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Tips for sectional title property buyers

The demand for sectional title homes in the Cape Town area is increasing, and the CBD is proving to be particularly popular among buyers due to the convenience and accessibility of location, says David Rebe, chief executive of Sandak-Lewin Property Trust.

He says that sectional title living has grown in popularity over the last decade for various reasons including heightened security concerns, increasing maintenance costs of private homes and Capetonians opting to live close to their places of work.

Rebe offers some tips for prospective buyers looking for sectional title properties.

- Meet with one or more banks or mortgage originators to obtain pre-approval on a bond before you begin the actual house hunting. Before meeting with the banks ensure that your credit record is in good condition, and that any outstanding debt is accounted for. This will determine the value of the bond that you qualify for and will give you an advantage over potential buyers who don’t yet have loan approval.

- Buying the smallest home in a popular block in a good area rather than the biggest on a less popular or favoured street will reap big rewards when you choose to sell the property. This is because often the smallest property in the neighbourhood sells for a better price than in a less popular area, as its value is increased by the price of the neighbouring properties. Buying in areas with a history of strong tenant demand is an indication that the area is popular and it shouldn’t be a struggle to let it or sell when the time comes.

- Buyers of sectional title property are entitled to copies of the scheme’s financial statements. It is crucial to ensure that the financials of the sectional title scheme are not showing signs of discrepancy or debt. Analyse the financial statements of the body corporate carefully to ensure that the building is well managed and financially stable. This will reveal how healthy the savings balance is, the number of creditors looming and whether you are about to buy a share of debt already incurred.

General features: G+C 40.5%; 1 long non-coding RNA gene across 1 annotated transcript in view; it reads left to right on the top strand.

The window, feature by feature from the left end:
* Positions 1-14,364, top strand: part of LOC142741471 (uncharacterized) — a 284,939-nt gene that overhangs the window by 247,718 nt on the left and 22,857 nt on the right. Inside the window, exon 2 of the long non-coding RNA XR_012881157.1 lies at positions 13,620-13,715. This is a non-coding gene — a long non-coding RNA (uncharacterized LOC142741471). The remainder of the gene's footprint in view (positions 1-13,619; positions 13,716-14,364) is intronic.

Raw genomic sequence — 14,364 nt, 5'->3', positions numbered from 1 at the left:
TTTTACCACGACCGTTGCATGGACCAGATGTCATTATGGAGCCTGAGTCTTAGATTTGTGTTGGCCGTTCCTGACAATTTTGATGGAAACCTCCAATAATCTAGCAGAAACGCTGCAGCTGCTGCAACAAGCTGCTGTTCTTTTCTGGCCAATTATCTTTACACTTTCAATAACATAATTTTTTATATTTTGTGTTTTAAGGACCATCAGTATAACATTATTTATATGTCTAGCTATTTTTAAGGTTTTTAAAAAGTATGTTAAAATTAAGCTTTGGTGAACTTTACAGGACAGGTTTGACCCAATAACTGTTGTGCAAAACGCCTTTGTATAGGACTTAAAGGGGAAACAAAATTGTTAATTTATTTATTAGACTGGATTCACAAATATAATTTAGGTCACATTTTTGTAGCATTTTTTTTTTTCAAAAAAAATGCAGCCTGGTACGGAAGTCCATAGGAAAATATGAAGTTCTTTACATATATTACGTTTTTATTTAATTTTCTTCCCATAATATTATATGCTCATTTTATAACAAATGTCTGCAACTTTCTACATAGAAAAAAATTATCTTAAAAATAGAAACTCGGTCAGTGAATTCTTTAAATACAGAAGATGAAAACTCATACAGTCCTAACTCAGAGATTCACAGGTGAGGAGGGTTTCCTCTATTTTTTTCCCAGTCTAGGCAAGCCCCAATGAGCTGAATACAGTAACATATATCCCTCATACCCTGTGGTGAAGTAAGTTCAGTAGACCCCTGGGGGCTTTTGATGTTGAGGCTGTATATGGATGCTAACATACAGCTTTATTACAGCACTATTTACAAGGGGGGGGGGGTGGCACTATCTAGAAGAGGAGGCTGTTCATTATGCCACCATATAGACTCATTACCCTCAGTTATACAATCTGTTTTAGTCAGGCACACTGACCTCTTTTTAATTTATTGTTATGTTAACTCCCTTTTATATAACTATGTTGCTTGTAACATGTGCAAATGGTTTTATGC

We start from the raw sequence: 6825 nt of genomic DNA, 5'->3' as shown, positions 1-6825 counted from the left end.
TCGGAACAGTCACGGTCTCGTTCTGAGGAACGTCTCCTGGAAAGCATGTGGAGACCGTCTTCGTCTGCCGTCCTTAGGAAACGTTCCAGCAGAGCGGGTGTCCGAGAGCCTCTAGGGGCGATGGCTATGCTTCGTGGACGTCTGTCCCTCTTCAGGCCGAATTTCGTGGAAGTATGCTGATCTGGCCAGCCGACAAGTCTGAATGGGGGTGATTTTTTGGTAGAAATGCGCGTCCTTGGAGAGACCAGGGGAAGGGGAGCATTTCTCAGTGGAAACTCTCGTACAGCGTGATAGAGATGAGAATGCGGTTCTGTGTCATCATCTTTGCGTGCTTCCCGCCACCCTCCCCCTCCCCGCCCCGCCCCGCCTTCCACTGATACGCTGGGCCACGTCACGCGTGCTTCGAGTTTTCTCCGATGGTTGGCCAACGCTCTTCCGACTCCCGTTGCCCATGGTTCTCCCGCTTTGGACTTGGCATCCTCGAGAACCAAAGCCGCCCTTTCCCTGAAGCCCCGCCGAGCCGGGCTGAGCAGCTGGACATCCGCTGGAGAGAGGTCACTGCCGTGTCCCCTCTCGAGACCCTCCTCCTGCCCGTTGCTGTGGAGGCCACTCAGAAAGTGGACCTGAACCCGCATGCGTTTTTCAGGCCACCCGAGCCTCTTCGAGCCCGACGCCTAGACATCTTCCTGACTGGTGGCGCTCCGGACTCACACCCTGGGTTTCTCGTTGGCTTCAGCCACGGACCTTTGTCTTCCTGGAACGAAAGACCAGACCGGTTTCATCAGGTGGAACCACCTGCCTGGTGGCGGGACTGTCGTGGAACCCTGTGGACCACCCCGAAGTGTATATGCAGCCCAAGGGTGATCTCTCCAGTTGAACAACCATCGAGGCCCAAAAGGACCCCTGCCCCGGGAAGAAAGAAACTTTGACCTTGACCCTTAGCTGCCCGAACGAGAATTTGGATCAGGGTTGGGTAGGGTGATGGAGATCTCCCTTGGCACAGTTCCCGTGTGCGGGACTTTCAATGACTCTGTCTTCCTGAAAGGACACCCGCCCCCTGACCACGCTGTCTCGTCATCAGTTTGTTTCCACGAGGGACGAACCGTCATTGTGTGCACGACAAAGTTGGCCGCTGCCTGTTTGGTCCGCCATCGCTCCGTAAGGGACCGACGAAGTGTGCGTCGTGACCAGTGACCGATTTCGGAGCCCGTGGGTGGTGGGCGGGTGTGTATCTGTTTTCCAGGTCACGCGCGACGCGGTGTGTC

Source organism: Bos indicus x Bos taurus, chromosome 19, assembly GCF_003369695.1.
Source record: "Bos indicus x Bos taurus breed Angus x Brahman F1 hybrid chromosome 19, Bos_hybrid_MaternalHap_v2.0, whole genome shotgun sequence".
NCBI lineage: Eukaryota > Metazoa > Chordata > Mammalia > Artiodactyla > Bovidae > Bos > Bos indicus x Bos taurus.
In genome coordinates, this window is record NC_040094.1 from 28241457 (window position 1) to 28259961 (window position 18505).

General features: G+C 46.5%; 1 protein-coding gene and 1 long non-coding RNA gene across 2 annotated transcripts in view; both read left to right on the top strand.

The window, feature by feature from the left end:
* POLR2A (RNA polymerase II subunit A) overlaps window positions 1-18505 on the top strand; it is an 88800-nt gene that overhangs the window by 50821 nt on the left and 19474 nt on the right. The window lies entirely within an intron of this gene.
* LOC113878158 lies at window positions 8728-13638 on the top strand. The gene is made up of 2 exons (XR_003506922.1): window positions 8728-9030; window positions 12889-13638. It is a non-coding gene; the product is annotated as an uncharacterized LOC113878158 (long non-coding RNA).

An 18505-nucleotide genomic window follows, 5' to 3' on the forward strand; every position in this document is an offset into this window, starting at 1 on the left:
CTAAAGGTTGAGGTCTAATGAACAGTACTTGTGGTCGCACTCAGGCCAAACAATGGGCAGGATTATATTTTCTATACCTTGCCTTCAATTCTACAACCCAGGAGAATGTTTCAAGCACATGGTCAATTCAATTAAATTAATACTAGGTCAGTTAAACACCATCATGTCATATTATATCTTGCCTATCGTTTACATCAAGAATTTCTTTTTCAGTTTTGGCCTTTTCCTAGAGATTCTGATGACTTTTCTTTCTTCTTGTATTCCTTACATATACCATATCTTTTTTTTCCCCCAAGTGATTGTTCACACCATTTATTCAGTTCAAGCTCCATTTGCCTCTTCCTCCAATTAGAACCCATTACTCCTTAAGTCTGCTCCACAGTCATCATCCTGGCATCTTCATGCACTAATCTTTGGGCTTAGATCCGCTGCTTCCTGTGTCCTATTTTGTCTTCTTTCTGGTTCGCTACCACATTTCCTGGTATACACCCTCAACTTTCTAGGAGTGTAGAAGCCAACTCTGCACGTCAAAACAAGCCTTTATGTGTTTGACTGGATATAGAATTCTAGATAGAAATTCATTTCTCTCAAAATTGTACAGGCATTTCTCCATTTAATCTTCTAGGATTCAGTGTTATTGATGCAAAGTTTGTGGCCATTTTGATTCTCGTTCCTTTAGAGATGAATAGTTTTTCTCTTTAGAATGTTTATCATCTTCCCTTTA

- Investigate whether the building is being run correctly. The success or failure of sectional title schemes depends to a large extent on the body corporate trustees and their managing agent. It’s important to research the body corporate and managing agents to establish whether they are running the property properly.

- The body corporate and managing agent are jointly responsible for administrative and financial systems and are in charge of the physical management of the scheme. The managing agent provides the body corporate with regular financial and management information, helps with decision making, payment of body corporate accounts and managing maintenance and repair projects.

- Have the property surveyed to establish the condition of the building and if there are any structural problems that may cause trouble in the future. Should problems with the property be discovered before the sale is finalised, you will have a powerful reason for negotiating the price down or asking the seller to fix the problems. If the problems are not identified before the property is sold, some of these problems, and essentially costs, can become your problem.

- Familiarise yourself with the body corporate conduct rules. Management rules will include information on administration, accounting, insurance, election of trustees and levies systems. Conduct rules apply to the day-to-day conduct of owners and occupiers, such as keeping of pets, the number of occupants allowed in unit, parking, waste disposal, washing lines and appearance of the building. These rules include information on whether owners and tenants are allowed to sublet for short term periods.

“Buying a property is a long-term investment, and the initial research into a property must be conducted before making a decision, as it will ensure that the sectional title scheme you are buying into will ultimately be a good investment in the long run,” says Rebe.


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